Atapattu Liyanaralalage Luck Saman Atapattu v The Secretary of State for the Home Department

JurisdictionEngland & Wales
CourtQueen's Bench Division (Administrative Court)
JudgeMr Stephen Morris QC
Judgment Date27 May 2011
Neutral Citation[2011] EWHC 1388 (Admin)
Docket NumberCase No: CO/7906/2010
Date27 May 2011

[2011] EWHC 1388 (Admin)




Royal Courts of Justice

Strand, London, WC2A 2LL


Mr Stephen Morris QC

Sitting as a Deputy Judge of the High Court

Case No: CO/7906/2010

The Queen on the application of

Atapattu Liyanaralalage Luck Saman Atapattu
The Secretary of State for the Home Department

Bojana Asanovic (instructed by Messrs Sam & Co, Solicitors) for the Claimant

John Jolliffe (instructed by The Treasury Solicitor) for the Defendant

Hearing dates: 26 November, 9 and 16 December 2010

Mr Stephen Morris QC



The Claimant, Luck Saman Atapattu, ("Mr Atapattu") is a Sri Lankan national, now aged 45. By this action for judicial review, he seeks to recover damages from the Secretary of State for the Home Department ("the Defendant") for her failure, between January and August 2010, to issue him with entry clearance (i.e. a visa) to the United Kingdom and for the wrongful retention of his Sri Lankan passport.


On 21 July 2010 he commenced this action, complaining of the Defendant's continuing failure, from January 2010 onwards, to grant him a visa to the United Kingdom for the purpose of pursuing his studies towards a ship's master qualification at the Blackpool and the Fylde College in Blackpool ("Fylde College"). He sought an order directing the Defendant to grant entry clearance and to return his passport with a visa endorsement. In addition he claimed damages.


By the time of the oral permission hearing, the Defendant had given an undertaking to issue to Mr. Atapattu a student visa and to return his passport, once Mr. Atapattu had provided necessary documents. By order dated 23 August 2010 Mrs Justice Dobbs accordingly refused permission in respect of the grant of a visa and the return of his passport. At the same time, upon the giving of such an undertaking, she granted permission to pursue the claim for damages and gave directions for its determination. The claim for damages then came before Mr. Justice Treacy on 21 October 2010 who adjourned the hearing and gave further directions. In this way, Mr Atapattu's claim for damages now falls for determination by this Court. It is agreed by the parties that what falls for determination now are all issues of fact and law on the question of liability for damages, with quantum to be left over until after my ruling. In fact, as became apparent in the course of argument, issues of causation also fall to be left over. My conclusions are stated at paragraph 176 below.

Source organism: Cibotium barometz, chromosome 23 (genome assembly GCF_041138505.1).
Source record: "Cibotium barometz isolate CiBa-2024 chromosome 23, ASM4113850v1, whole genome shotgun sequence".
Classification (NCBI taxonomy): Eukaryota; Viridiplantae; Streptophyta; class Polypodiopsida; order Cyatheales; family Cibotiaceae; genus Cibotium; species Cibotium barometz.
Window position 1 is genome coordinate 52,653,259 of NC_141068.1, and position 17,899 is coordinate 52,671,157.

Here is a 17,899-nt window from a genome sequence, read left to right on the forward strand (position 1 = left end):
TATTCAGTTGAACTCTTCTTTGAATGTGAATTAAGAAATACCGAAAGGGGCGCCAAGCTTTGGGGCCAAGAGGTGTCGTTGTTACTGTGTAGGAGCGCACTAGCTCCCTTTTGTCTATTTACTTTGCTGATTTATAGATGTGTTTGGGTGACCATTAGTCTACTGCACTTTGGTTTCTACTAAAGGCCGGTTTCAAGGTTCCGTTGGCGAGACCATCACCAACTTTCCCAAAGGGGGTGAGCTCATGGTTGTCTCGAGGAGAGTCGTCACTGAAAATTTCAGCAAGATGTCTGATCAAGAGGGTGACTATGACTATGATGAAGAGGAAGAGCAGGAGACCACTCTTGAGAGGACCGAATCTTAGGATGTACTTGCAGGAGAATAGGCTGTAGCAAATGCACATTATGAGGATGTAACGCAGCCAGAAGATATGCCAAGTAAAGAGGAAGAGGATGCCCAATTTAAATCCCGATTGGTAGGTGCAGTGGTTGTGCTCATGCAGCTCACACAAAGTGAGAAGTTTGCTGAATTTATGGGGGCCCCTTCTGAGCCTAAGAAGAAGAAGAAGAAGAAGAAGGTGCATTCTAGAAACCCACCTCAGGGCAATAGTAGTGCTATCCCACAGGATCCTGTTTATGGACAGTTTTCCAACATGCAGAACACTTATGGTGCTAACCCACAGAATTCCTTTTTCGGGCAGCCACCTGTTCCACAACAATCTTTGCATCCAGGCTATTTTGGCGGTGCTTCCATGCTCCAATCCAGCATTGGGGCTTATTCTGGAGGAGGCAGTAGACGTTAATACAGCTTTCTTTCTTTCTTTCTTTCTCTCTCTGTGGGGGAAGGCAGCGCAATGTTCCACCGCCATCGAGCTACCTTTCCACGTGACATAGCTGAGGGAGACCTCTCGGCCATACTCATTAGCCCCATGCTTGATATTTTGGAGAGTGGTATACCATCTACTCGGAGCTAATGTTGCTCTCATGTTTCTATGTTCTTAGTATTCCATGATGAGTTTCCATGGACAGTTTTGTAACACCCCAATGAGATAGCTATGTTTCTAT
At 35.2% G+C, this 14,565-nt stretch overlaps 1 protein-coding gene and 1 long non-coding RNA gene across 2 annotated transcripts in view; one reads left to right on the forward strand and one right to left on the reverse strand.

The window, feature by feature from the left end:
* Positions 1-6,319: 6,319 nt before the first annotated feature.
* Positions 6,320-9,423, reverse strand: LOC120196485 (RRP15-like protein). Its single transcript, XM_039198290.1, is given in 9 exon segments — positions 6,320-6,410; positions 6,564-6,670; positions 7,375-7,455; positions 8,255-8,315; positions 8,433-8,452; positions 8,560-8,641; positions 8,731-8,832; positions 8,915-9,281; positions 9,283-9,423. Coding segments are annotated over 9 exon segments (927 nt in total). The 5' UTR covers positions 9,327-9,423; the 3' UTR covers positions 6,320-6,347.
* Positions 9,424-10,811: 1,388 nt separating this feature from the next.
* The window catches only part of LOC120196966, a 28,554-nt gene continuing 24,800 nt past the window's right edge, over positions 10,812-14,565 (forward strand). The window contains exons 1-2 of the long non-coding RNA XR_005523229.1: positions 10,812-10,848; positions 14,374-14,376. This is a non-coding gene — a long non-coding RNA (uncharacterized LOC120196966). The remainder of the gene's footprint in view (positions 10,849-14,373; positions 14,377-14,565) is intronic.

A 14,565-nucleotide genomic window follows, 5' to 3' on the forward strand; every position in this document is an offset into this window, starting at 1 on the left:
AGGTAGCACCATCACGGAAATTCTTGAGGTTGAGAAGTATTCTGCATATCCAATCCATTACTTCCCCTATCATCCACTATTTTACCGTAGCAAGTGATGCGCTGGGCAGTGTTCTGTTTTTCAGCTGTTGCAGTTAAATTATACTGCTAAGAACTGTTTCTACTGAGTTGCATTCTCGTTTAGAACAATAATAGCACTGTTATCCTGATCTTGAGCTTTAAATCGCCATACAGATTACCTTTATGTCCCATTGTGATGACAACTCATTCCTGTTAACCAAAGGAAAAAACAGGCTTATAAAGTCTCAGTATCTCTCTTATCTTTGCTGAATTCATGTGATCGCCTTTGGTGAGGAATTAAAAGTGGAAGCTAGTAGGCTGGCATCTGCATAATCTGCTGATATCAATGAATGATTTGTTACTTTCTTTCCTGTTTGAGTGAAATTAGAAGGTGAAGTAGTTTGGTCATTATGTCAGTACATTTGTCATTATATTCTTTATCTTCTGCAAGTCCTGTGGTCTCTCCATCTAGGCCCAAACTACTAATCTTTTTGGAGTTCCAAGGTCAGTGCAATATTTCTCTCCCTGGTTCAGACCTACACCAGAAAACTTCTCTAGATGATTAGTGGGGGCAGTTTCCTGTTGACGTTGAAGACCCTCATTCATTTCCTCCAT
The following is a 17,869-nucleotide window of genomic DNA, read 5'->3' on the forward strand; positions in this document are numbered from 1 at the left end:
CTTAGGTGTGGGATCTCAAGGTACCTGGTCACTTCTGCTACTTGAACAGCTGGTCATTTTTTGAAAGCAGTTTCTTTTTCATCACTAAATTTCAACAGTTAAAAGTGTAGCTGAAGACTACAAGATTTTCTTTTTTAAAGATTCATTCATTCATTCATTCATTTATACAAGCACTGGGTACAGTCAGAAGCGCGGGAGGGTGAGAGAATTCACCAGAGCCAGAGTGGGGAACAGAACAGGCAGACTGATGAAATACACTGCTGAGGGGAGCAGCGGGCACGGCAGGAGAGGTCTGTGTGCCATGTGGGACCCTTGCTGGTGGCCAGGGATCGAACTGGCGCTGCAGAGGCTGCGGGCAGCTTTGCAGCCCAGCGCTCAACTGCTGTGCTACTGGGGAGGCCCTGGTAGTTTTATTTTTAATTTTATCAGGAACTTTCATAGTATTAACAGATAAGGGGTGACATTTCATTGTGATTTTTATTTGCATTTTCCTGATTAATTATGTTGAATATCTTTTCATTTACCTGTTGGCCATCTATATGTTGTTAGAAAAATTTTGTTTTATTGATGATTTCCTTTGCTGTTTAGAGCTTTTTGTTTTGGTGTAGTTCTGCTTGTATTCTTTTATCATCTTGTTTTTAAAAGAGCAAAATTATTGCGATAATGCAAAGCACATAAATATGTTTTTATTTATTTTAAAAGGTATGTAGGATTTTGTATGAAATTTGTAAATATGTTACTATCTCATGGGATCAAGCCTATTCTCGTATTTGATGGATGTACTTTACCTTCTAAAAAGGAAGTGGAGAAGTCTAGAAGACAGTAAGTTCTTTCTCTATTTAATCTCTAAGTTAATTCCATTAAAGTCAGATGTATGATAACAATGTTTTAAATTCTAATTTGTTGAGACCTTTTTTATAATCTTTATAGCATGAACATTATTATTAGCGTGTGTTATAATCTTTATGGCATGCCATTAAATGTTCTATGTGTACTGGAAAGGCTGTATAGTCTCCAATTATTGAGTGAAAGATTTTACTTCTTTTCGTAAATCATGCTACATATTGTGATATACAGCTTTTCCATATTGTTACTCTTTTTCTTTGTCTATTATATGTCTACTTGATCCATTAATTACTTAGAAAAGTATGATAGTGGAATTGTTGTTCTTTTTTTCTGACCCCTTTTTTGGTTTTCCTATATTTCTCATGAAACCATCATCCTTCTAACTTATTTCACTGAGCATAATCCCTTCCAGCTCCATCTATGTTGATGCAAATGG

The claim for damages in summary


Mr. Atapattu works in the merchant navy as a chief officer. In the latter part of 2008, he took steps to obtain qualification as a ship's master and sought to come to the UK to study at Fylde College on a course due to commence in September 2008. His application for UK entry clearance for that purpose was refused, twice. The Asylum and Immigration Tribunal ("AIT") then allowed his appeal against those refusals, and in January 2010, he re-applied for entry clearance, by submitting his passport to the British High Commission in Colombo, Sri Lanka. However, despite being chased persistently, the Defendant did not respond at all and neither granted him entry clearance nor returned his passport. The passport was not returned until late August 2010 after the commencement of these proceedings. Not only did the Defendant not respond to Mr. Atapattu, but, at no time since, has the Defendant given any explanation as to what happened to his passport or visa application during that period. The Defendant simply accepts that she did not reply.


Mr. Atapattu contends that the Defendant's conduct in the period from January to August 2010 comprised two distinct elements, giving rise to two distinct consequences. First, the Defendant's retention of his passport meant that he was not able, during that time, to pursue employment in the merchant navy. This in turn caused actual loss of earnings as a chief officer. (The claim here is put at about £4000 per month for at least 6 months). Secondly, the failure of the Defendant to grant him a visa meant that he could not pursue his course of study in the UK, and that prevented him from qualifying, and being employed, as a ship's master. That in turn prevented him for enhancing his earnings. (The claim here is for enhanced earnings of £1000 per month). Mr. Atapattu claims damages for these losses on the following three legal bases.


First, he claims in conversion. Mr. Atapattu contends that the Defendant is liable for retaining his passport in a manner which constituted a wrongful interference with goods under s.1 of the Torts (Interference with Goods) Act 1977. On this legal basis, Mr. Atapattu seeks damages in respect of his actual loss of earnings.